Canada has many times more energy in untapped wind, solar and hydro resources than it ever will from the Alberta tar sands a new report released today finds.
“Canada could be the world's green-energy superpower, the potential is nearly limitless,” says Tyler Bryant, an Energy Policy Analyst at Vancouver's David Suzuki Foundation. “We have more than enough to meet our current and future needs,” Bryant said in interview.
In fact Canada has far more green energy than it could ever use according to the report “An Inventory of Low-Carbon Energy for Canada.”
“This is a long-overdue look at how much green energy potential Canada has,” he said.
The report is part of the Trottier Energy Futures Project, partnership between David Suzuki Foundation, the Canadian Academy of Engineering, and the Trottier Family Foundation. The project is looking at how Canada could reduce its energy-related carbon emissions by 80 per cent by the year 2050, based on emissions in 1990.
“There are no physical limitations to prevent Canada from becoming a low-carbon society,” said energy expert Ralph Torrie, managing director of The Trottier Energy Futures Project.
“Our renewable energy resources are enormous,” Torrie told DeSmog Canada.
The biggest challenge is integrating all this largely de-centralized renewable energy into existing electricity grid. However the 'smart grid of the future' already has its toe in the door. Companies like IBM and Google see energy use as a 'data problem' and are investing heavily in smart energy technologies he says.
Significant investments are also going into energy storage systems including new catalysts that use renewable energy to cost-effectively make hydrogen fuel.
Canada has it's own energy storage system in the form of 58,000 square kilometres of hydro reservoirs. At night when energy demand declines wind power could pump water to top-up reservoirs lowered to produce hydro during the day, says Bryant.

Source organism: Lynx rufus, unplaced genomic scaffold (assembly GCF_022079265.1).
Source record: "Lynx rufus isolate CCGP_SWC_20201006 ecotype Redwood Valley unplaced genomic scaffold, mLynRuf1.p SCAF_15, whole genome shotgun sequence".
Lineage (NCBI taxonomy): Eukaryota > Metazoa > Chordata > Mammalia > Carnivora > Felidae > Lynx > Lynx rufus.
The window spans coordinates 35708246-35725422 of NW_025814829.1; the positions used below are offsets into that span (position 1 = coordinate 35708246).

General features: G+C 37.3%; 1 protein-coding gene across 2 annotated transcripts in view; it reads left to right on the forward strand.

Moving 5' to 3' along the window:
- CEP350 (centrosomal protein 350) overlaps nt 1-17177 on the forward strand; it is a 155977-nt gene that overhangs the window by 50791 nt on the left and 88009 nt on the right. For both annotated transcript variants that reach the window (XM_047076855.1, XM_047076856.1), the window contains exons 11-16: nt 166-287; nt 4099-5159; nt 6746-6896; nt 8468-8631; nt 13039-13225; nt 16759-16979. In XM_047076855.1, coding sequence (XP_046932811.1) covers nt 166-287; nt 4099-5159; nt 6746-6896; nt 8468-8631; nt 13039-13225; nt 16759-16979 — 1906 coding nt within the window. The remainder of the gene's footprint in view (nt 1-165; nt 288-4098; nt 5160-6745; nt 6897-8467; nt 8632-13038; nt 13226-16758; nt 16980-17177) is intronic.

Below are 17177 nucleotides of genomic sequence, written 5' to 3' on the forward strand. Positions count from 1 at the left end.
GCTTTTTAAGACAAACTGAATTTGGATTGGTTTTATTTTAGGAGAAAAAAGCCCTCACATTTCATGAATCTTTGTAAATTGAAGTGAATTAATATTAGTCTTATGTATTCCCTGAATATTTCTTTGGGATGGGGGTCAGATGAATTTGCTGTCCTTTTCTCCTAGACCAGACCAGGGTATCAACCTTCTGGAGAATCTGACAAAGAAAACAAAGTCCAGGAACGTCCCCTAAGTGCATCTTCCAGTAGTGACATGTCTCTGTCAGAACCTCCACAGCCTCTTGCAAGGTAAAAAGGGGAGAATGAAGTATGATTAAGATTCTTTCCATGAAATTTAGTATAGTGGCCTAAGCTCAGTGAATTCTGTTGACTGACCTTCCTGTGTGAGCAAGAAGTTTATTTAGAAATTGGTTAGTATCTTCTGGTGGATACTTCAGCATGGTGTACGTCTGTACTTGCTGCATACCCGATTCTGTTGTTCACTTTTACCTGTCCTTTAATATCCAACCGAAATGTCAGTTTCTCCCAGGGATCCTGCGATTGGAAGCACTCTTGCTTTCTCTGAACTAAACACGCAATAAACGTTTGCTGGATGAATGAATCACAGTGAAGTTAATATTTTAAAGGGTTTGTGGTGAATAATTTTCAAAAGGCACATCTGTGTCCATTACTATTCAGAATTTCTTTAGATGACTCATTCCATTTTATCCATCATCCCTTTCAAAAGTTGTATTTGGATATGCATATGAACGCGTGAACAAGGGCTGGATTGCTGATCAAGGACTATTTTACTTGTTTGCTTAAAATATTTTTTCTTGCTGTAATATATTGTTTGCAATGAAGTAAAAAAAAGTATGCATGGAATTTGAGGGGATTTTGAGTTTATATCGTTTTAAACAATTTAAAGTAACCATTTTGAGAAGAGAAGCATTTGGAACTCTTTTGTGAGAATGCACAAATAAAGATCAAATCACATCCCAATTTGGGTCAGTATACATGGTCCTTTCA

Other countries are moving quickly to pollution-free green energy. Iceland has 81 percent renewable energy. Scotland has a mandate to achieve 100 percent renewable power supply by 2020. Denmark passed laws requiring that the whole energy supply – electricity, heating/cooling, and transportation – be met by renewable resources.
The Trottier report did not look at costs. Cost estimates are difficult to do more than a few years into the future given the rapid changes in energy use and technology. For instance, energy use has been in decline the last few years in Ontario and other provinces. Canadians are also driving less every year. Energy consumption predictions are also very challenging says Tyler pointing out that in the 1970s Natural Resources Canada energy experts projected that Canada would need to build a hundreds nuclear reactors a year to keep pace with energy demand today.
Canada's size and relatively small population are big advantages in becoming a low-carbon energy society. Few realize Canada has almost as much solar energy potential as the US. Germany, the industrial powerhouse with more than twice as many people, gets nearly five percent of its total electricity from solar. Not only is it a smaller country it has far less solar potential given its generally gloomy weather – think winter in Vancouver.
Canada's wind energy potential is far higher than Germany or the US – literally too-big-to-measure when offshore wind is considered. Canada's half of electricity from hydropower and could get a great deal more from a combination of large and small scale hydro projects.
Geothermal is a barely touched energy source. Ground-source heat pumps for buildings are only small part of this resource. There is enough heat in the ground in parts of Alberta and BC to generate thousands of megawatts of steam-generated electricity and make money doing it the report found.
Wave and tidal are other too-big-to-measure resources. Canada already has the 20-MW Annapolis Tidal Station in Nova Scotia and new underwater turbines are being used in other countries.
Electric vehicles can reduce non-renewable gasoline and diesel use but it is unlikely long-distance transport trucks will be electrically powered says Torrie. Canada will need to produce biomass fuels like ethanol and biodiesel. Using non-food plant or woody material Canada could easily produce many times more biomass fuels than at present.
“This would have to be carefully managed to keep carbon emissions low and prevent damage to natural ecosystems,” he says.